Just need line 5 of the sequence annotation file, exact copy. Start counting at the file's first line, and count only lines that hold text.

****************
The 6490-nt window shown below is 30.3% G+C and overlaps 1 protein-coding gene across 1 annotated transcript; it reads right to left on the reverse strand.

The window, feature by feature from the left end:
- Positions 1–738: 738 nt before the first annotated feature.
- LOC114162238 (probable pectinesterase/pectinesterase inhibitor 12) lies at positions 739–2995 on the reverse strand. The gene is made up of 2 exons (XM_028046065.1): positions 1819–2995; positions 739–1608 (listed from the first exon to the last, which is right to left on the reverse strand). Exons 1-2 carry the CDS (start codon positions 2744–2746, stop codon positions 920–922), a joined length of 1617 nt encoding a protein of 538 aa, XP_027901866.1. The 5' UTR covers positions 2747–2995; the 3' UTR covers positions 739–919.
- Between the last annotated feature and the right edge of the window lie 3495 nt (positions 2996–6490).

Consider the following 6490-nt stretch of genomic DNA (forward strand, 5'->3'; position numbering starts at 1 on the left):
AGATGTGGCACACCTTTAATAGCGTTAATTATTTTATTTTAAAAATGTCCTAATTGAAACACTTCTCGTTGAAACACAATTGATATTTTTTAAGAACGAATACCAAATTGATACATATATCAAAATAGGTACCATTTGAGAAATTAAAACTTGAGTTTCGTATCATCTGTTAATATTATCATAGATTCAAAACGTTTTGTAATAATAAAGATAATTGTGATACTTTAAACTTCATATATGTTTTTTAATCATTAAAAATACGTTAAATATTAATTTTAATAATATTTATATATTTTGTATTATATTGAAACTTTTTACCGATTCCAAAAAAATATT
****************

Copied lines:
- Between the last annotated feature and the right edge of the window lie 3495 nt (positions 2996–6490).